Keep it Movin'
The History of Exercise
To begin, let's analyze the allusive history of exercise to determine how humans have become less active, and by default, more obese. In the beginning, humans organized in hunter/gatherer bands; and, these early societies were not sedentary groups. They migrated, first along coastlines and then inward to the frontier. Defense and subsistence in this type of social organization were probably very physically demanding, requiring more challenging functional movements than we assume today.
Functional fitness is a form of exercise which prepares the body for every day activities, such as lifting, reaching, pulling, and squatting. Bands were comprised of small kin group camps of 30-50 people with an egalitarian power structure. This means that all people had equal responsibilities in the defense and subsistence of the camp. Women traditionally assumed a gathering role, which included daily reaching and pulling movements to collect food and supplies. They also carried the loads during migration, which required heavy lifting and squatting. Men, on the other hand, carried much lighter loads during migration to defend the band at a moment's notice. Men traditionally assumed the hunting role, which like defense, required an intense ability to perform all functional movements. These activities were carried out with the use of their bodies and primitive tools in a "survival of the fittest" organization.
As humans began to settle more permanently, the need for pedestrian migration lessened. Settling in a sedentary location allowed for the cultivation of defense and subsistence, creating ranked societies called tribes and stratified societies called chiefdoms (and kingdoms). In ranked and stratified societies, some people worked less than others (i.e. they were less physically active). Eventually, the elite members of society became less active than the working members of society. While the functional movements of the hunter/gatherer were physically demanding, one can assume that the work fir subsistence and defense that allowed settlement was physically challenging in it's own way; but, we begin to see the sedentary characteristics of the elite.
Tribes were generally smaller in size in relation to chiefdoms or kingdoms, though larger than bands. A tribe usually employed agricultural labor, as well as a small army. Because this form of organization was larger and more sedentary than bands, a shift to a less egalitarian power structure emerged as ranked societies. Chiefdoms, as well as kingdoms, were much larger than tribes. They were full-blown stratified societies with aristocratic ideologies, employing complex subsistence and defense systems. In these cases, laborers began to assume more physically demanding movements than the ranked or elite. The elite even had servants, so more than likely, the physical demands of their daily movements were probably minimal in comparison to a laborer or soldier.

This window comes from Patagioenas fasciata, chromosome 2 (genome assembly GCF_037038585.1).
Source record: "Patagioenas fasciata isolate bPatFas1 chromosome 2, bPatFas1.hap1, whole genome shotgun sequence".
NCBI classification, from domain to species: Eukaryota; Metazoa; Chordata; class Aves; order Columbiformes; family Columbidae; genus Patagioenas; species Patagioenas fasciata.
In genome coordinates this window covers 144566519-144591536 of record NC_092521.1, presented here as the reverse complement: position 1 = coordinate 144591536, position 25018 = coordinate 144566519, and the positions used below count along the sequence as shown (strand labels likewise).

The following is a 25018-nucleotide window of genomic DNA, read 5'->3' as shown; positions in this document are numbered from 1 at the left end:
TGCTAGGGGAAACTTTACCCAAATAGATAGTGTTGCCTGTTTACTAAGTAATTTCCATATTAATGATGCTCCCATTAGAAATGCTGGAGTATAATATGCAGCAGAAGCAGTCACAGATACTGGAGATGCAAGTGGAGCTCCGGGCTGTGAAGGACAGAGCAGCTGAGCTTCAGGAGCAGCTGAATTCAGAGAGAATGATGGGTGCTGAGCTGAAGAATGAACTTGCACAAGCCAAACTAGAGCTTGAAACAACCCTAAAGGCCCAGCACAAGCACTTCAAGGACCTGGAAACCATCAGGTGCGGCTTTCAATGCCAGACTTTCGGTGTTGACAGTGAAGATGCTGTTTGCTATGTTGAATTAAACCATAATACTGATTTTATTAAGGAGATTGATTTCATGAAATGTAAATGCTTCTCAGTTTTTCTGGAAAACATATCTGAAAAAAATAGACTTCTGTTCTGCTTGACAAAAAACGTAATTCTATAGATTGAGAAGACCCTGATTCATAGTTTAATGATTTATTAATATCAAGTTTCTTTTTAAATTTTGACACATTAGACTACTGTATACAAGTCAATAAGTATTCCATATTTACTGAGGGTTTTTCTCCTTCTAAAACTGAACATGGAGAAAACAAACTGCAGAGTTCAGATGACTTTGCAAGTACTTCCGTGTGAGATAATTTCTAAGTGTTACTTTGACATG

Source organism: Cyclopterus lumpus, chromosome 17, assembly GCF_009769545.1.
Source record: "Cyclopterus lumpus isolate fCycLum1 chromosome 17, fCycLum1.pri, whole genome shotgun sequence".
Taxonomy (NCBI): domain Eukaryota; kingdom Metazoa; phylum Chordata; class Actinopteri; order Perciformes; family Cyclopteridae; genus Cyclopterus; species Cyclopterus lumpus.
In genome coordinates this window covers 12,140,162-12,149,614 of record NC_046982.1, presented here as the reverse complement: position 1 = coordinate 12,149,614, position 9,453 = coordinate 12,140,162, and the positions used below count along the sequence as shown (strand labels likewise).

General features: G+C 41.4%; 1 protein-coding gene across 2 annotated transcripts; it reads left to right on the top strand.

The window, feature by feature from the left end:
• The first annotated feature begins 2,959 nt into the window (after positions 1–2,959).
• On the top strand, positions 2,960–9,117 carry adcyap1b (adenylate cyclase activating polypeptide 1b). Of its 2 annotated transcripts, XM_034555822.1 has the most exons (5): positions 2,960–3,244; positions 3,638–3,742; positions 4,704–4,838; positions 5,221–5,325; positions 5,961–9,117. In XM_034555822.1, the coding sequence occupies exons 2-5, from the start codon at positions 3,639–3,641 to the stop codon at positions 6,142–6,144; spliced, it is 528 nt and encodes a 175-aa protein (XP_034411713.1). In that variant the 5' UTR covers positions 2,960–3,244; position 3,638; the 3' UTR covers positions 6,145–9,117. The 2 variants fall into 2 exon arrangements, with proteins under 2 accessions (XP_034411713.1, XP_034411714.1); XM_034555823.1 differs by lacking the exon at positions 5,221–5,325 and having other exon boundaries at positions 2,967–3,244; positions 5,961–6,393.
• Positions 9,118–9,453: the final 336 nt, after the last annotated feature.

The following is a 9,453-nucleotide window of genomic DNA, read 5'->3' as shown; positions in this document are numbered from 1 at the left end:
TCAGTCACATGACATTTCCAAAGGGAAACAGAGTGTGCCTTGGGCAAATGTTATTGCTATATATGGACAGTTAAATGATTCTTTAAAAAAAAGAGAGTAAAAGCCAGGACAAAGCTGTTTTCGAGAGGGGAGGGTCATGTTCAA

The modern state level social organizations evolved from the chiefdom/kingdom level, and they were sovereign political entities over a specific geographic area. Empires were a collection of states, covering large geographic areas. Again, some members of these societies were more physically fit than others. In these latter evolutions of social order, the age of technology has made a huge impact on the physical demands involved in subsistence and defense. We began to rely more and more on machines that made life more comfortable, and by default made humans less physically active. Functional fitness today is much different than what it once was, as our need to move has significantly changed.
The more sedentary social lifestyles became, the less physical activity was required. Leisure and entertainment replaced physical activity in states and empires, creating a comfortable and complacent lifestyles. Gladiators and athletes were among the most physically active in these societies, however they comprised a small group overall. Soldiers also probably assumed a high level of physical activity among the population of states and empires, but innovation and technology decreased the intensity of their functional movements. Innovation and technology in subsistence also decreased the intensity of workers' functional movements, as well as decreased the already limited physical activity of governing bodies.
The evolution of social organization from not sedentary at all to fully sedentary on the couch has led to the obesity epidemic we are facing today. Studies show that 80% of Americans 65+ years old have a chronic illness, and obesity is linked to most of those illnesses; further, obesity is directly linked to a sedentary lifestyle. That's an alarming statistic, but the interesting thing about state level societies is that there is a system for change and growth usually employed; and, preventative healthcare reform has become a movement in the United States as of very recently. There is hope to come back from how unhealthy we have become, and banish our sedentary and complacent lifestyles. We have to keep it movin'!
Service, Elman. Primitive Social Organization. Random house, January 1968.
"What is Functional Fitness? How to Train Your Body to Live a Longer and Better Life," Opex Fitness. https://opexfit.com/blog/what-is-functional-fitness/
"10 Chronic Conditions in Adults Ages 65+ and What You Can Do to Prevent or Manage Them," Healthy Aging. https://www.ncoa.org/blog/10-common-chronic-diseases-prevention-tips/
"GHFWomen Reopens," The Gainesville Sun. https://www.gainesville.com/photogallery/LK/20161102/PHOTOGALLERY/110209993/PH/1
© 2019 Marylin Prado